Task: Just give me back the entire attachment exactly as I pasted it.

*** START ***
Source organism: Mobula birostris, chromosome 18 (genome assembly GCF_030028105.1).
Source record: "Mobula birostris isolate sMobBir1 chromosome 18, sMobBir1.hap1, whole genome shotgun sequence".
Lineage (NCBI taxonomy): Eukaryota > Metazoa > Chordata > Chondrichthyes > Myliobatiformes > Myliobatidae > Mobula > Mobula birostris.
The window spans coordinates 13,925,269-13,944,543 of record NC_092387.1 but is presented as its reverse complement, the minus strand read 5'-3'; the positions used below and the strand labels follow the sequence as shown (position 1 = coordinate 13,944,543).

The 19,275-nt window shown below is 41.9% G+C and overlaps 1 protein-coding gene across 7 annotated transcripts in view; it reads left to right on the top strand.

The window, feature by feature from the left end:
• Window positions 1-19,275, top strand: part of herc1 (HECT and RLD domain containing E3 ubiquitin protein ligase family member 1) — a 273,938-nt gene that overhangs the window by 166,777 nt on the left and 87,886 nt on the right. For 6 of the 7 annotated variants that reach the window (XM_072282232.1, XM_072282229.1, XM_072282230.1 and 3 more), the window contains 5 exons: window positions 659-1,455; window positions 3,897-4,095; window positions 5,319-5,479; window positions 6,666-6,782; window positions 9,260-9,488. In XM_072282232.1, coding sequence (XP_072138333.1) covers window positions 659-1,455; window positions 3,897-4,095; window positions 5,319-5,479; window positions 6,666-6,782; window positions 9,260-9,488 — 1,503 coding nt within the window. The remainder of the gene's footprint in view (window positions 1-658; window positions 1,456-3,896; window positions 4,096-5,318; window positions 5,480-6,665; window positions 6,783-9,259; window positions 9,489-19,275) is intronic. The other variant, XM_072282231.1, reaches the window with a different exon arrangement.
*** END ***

Source organism: Mobula birostris, chromosome 18 (genome assembly GCF_030028105.1).
Source record: "Mobula birostris isolate sMobBir1 chromosome 18, sMobBir1.hap1, whole genome shotgun sequence".
Lineage (NCBI taxonomy): Eukaryota > Metazoa > Chordata > Chondrichthyes > Myliobatiformes > Myliobatidae > Mobula > Mobula birostris.
The window spans coordinates 13,925,269-13,944,543 of record NC_092387.1 but is presented as its reverse complement, the minus strand read 5'-3'; the positions used below and the strand labels follow the sequence as shown (position 1 = coordinate 13,944,543).

The 19,275-nt window shown below is 41.9% G+C and overlaps 1 protein-coding gene across 7 annotated transcripts in view; it reads left to right on the top strand.

The window, feature by feature from the left end:
• Window positions 1-19,275, top strand: part of herc1 (HECT and RLD domain containing E3 ubiquitin protein ligase family member 1) — a 273,938-nt gene that overhangs the window by 166,777 nt on the left and 87,886 nt on the right. For 6 of the 7 annotated variants that reach the window (XM_072282232.1, XM_072282229.1, XM_072282230.1 and 3 more), the window contains 5 exons: window positions 659-1,455; window positions 3,897-4,095; window positions 5,319-5,479; window positions 6,666-6,782; window positions 9,260-9,488. In XM_072282232.1, coding sequence (XP_072138333.1) covers window positions 659-1,455; window positions 3,897-4,095; window positions 5,319-5,479; window positions 6,666-6,782; window positions 9,260-9,488 — 1,503 coding nt within the window. The remainder of the gene's footprint in view (window positions 1-658; window positions 1,456-3,896; window positions 4,096-5,318; window positions 5,480-6,665; window positions 6,783-9,259; window positions 9,489-19,275) is intronic. The other variant, XM_072282231.1, reaches the window with a different exon arrangement.